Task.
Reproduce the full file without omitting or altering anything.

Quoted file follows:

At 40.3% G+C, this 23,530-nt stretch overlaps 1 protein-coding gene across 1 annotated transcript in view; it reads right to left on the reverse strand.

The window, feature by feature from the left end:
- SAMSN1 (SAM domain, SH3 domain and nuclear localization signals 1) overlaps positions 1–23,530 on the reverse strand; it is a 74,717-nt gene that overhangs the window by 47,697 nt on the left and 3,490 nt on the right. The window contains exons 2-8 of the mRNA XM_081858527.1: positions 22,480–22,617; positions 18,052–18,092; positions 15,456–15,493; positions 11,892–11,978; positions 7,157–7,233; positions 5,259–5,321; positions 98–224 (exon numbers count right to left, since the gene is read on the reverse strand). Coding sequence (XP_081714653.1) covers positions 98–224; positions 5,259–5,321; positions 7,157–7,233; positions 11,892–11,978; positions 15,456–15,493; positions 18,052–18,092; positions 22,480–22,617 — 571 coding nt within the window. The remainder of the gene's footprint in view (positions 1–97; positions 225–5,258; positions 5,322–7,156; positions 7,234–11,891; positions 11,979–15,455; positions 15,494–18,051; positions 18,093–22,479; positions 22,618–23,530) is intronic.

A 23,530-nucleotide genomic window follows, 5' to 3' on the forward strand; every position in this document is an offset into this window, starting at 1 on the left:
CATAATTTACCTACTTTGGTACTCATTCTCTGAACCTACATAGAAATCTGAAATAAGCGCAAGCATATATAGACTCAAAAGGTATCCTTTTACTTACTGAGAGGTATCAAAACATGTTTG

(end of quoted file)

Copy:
At 40.3% G+C, this 23,530-nt stretch overlaps 1 protein-coding gene across 1 annotated transcript in view; it reads right to left on the reverse strand.

The window, feature by feature from the left end:
- SAMSN1 (SAM domain, SH3 domain and nuclear localization signals 1) overlaps positions 1–23,530 on the reverse strand; it is a 74,717-nt gene that overhangs the window by 47,697 nt on the left and 3,490 nt on the right. The window contains exons 2-8 of the mRNA XM_081858527.1: positions 22,480–22,617; positions 18,052–18,092; positions 15,456–15,493; positions 11,892–11,978; positions 7,157–7,233; positions 5,259–5,321; positions 98–224 (exon numbers count right to left, since the gene is read on the reverse strand). Coding sequence (XP_081714653.1) covers positions 98–224; positions 5,259–5,321; positions 7,157–7,233; positions 11,892–11,978; positions 15,456–15,493; positions 18,052–18,092; positions 22,480–22,617 — 571 coding nt within the window. The remainder of the gene's footprint in view (positions 1–97; positions 225–5,258; positions 5,322–7,156; positions 7,234–11,891; positions 11,979–15,455; positions 15,494–18,051; positions 18,093–22,479; positions 22,618–23,530) is intronic.

A 23,530-nucleotide genomic window follows, 5' to 3' on the forward strand; every position in this document is an offset into this window, starting at 1 on the left:
CATAATTTACCTACTTTGGTACTCATTCTCTGAACCTACATAGAAATCTGAAATAAGCGCAAGCATATATAGACTCAAAAGGTATCCTTTTACTTACTGAGAGGTATCAAAACATGTTTG